Dr. HUNT: Nice project, but actually Rohm and Haas is part of that center for hydrogen storage. And what they're looking at is taking a - hydrogen in a solid form, as a hydride, or some other form and taking that, make it into pellets so you can just drop it in your fuel cell, and the reaction would go on within the fuel cell generating the hydrogen and driving your car.

FLATOW: So you wouldn't have to go to the gas station to fill up? You could buy a box of the stuff at the department store?

Dr. HUNT: I think, and that would be - where you would buy it is something we have to look into in the safest manner. But you wouldn't have to be refueling your tank with gaseous hydrogen, and there could be a lot of advantages to that.

FLATOW: But this is not something that's going to be happening real soon now?

Dr. HUNT: No. It certainly would be something that we have to look into from all of the safety points of view, how people would use it, how you would dispense it, how you would characterize it. And certainly, safety is one of foremost things in mind here.

FLATOW: Okay. Let me bring up another scientist to talk about another interesting piece of research that was discussed at the meeting. We've all talked about the epidemic of obesity in the U.S. More of us than ever are overweight or obese and there's been a lot of speculation about the cause of the rise in obesity - bigger portion sizes, more couch potatoes out there, more sugar in our diets.

But what if obesity was something you caught like a cold? A new work presented at the meeting shows that there is an association, some association, tantalizing association between obesity and a certain kind of virus.

Joining me now to talk more about it is my guest. Magdalena Pasarica is a postdoctoral researcher in viruses and obesity at the Pennington Biomedical Research Center, that's part of Louisiana State University in Baton Rouge. Welcome to the program, Dr. Pasarica.

Dr. MAGDALENA PASARICA (Postdoctoral Researcher, Pennington Biomedical Research Center): Hi.

FLATOW: Tell us about - is this something that - how can a virus be linked to obesity?

Dr. PASARICA: Well, viruses have been linked to obesity in animals since 1982. However, this is the first human virus, which is an adenovirus-36, which has been linked to human obesity. We have shown association with human obesity and also causality in animals.

FLATOW: Let's talk about the causality in animals' part.

Dr. PASARICA: Mm-hmm. So if you have animals, you know, we have experiments in mice, rats, marmosets and chickens. If you infect half of the animals with a virus and half of the animals, you just leave them uninfected, just control animals, the infected animals will become obese. They will accumulate more fat, although they will eat the same amount of food or similar amount of food as the uninfected control animals.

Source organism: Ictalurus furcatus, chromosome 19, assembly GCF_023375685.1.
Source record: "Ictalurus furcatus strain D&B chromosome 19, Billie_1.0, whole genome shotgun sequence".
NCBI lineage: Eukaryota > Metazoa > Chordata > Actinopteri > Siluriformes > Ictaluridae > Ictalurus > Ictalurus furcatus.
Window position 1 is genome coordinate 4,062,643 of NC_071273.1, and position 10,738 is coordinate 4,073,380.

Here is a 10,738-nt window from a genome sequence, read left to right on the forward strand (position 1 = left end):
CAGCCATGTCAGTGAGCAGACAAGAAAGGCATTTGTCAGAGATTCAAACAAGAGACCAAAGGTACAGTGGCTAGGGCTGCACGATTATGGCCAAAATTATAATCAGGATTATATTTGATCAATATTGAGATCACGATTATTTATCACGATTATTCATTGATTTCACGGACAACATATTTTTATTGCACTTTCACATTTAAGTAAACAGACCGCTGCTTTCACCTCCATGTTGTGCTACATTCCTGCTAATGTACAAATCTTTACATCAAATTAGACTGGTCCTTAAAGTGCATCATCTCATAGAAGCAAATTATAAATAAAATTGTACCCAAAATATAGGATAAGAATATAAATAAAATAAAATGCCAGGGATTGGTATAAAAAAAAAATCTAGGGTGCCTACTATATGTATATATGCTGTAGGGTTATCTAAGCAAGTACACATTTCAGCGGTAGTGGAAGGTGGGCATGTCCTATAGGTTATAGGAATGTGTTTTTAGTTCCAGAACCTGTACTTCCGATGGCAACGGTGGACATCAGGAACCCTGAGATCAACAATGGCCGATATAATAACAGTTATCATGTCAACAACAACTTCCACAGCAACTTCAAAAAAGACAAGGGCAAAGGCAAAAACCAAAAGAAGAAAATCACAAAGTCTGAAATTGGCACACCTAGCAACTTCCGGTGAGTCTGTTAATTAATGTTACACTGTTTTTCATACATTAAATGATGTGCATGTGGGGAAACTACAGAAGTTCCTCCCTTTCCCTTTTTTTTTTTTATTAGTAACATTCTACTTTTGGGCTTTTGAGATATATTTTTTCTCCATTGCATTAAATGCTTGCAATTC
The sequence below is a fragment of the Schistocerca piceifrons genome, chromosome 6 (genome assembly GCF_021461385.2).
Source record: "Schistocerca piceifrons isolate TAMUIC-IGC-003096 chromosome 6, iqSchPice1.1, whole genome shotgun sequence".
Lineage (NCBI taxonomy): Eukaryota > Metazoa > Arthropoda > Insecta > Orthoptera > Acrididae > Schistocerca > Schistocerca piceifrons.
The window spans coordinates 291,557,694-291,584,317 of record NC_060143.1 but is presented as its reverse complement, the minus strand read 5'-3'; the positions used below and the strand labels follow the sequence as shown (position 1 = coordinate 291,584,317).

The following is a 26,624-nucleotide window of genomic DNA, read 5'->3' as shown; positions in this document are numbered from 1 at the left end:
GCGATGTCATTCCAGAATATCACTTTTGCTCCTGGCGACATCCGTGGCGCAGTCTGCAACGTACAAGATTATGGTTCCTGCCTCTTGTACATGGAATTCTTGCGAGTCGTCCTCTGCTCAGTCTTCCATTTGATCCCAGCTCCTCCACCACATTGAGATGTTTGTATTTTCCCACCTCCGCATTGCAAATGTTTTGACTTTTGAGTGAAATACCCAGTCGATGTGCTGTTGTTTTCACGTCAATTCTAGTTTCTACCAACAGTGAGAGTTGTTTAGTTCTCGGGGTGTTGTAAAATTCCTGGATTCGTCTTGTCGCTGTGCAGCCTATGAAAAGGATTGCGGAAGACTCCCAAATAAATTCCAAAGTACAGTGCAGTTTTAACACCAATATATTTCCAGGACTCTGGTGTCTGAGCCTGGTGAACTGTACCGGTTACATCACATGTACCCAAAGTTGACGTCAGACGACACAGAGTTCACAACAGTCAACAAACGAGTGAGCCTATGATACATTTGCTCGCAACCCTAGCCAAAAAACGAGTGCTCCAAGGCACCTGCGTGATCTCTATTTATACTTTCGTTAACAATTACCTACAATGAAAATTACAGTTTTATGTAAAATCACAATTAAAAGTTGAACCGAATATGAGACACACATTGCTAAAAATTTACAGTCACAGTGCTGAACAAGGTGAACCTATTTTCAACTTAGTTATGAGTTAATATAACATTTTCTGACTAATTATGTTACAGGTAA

FLATOW: They're eating the same amount of food but they're getting fatter?

Dr. PASARICA: Similar amounts of food, yes.

FLATOW: How do you explain that?

Dr. PASARICA: Mm-hmm. Well, so far, we have studies in cell to identify mechanism by which this virus is acting. And in cell, this seems - in human cells - it seems that the virus is inducing a change in stem cells to commit -to become adipocytes or fat cells and accumulate more lipids, therefore becoming fats or fat cells.

FLATOW: So you coax these stem cells into turning into fat cells?

Dr. PASARICA: Yes, yes.


Dr. PASARICA: In a petri dish, in a petri dish. I got my experiments show that when you get stem cells from lipoaspirate, from adipose tissue lipoaspirate - you infect them and this is what happens, stem cells become fat cells.

FLATOW: Well, do we - I mean, so we now - and the virus you're talking about is very close to a cold virus?

Dr. PASARICA: This is an adenovirus and adenoviruses - are lots of types adenoviruses. But adenoviruses, in general, cause respiratory tract infections like colds or conjunctivitis like the pinkeye or diarrhea, so.

FLATOW: Well, is the link very solid? I mean it's not a one-on-one. There have to be other influences because not - everybody gets a cold sooner or later, but not everybody is fat.

Dr. PASARICA: Mm-hmm. Absolutely. Absolutely. I mean, we're not saying all obesity is caused by the virus. Obesity absolutely has multiple causes. And also, we have - our study in humans showed that 11 percent of the non-obese are infected with the virus. So therefore, there are some people that, you know, are obese and they're not infected with the virus. Some people that obviously have been infected with the virus but they don't become obese. We don't know yet why and, you know, what's protective, what's not protective. We don't know yet why.